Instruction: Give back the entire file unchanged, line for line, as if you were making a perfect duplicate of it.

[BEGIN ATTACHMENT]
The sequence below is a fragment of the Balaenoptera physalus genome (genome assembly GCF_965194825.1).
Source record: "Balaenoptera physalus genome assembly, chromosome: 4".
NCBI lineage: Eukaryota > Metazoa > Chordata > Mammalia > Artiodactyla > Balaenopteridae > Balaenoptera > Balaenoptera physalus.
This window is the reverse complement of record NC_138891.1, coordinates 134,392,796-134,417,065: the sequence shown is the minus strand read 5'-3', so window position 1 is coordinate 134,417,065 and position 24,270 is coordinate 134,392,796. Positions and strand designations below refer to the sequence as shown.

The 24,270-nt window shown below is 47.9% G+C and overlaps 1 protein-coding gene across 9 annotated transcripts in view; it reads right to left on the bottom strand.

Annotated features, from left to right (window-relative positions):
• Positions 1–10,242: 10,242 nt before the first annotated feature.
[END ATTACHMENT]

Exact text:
The sequence below is a fragment of the Balaenoptera physalus genome (genome assembly GCF_965194825.1).
Source record: "Balaenoptera physalus genome assembly, chromosome: 4".
NCBI lineage: Eukaryota > Metazoa > Chordata > Mammalia > Artiodactyla > Balaenopteridae > Balaenoptera > Balaenoptera physalus.
This window is the reverse complement of record NC_138891.1, coordinates 134,392,796-134,417,065: the sequence shown is the minus strand read 5'-3', so window position 1 is coordinate 134,417,065 and position 24,270 is coordinate 134,392,796. Positions and strand designations below refer to the sequence as shown.

The 24,270-nt window shown below is 47.9% G+C and overlaps 1 protein-coding gene across 9 annotated transcripts in view; it reads right to left on the bottom strand.

Annotated features, from left to right (window-relative positions):
• Positions 1–10,242: 10,242 nt before the first annotated feature.